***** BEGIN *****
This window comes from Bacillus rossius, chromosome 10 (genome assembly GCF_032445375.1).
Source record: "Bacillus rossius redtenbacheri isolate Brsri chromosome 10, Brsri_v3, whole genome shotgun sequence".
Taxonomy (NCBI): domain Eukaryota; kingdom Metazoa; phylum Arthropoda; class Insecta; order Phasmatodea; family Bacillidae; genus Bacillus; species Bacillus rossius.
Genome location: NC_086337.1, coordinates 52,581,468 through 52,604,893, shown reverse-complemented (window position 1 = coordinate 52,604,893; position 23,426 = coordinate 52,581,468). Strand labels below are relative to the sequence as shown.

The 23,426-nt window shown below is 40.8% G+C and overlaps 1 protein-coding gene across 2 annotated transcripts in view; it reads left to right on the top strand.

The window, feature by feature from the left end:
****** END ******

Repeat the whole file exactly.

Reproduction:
This window comes from Bacillus rossius, chromosome 10 (genome assembly GCF_032445375.1).
Source record: "Bacillus rossius redtenbacheri isolate Brsri chromosome 10, Brsri_v3, whole genome shotgun sequence".
Taxonomy (NCBI): domain Eukaryota; kingdom Metazoa; phylum Arthropoda; class Insecta; order Phasmatodea; family Bacillidae; genus Bacillus; species Bacillus rossius.
Genome location: NC_086337.1, coordinates 52,581,468 through 52,604,893, shown reverse-complemented (window position 1 = coordinate 52,604,893; position 23,426 = coordinate 52,581,468). Strand labels below are relative to the sequence as shown.

The 23,426-nt window shown below is 40.8% G+C and overlaps 1 protein-coding gene across 2 annotated transcripts in view; it reads left to right on the top strand.

The window, feature by feature from the left end: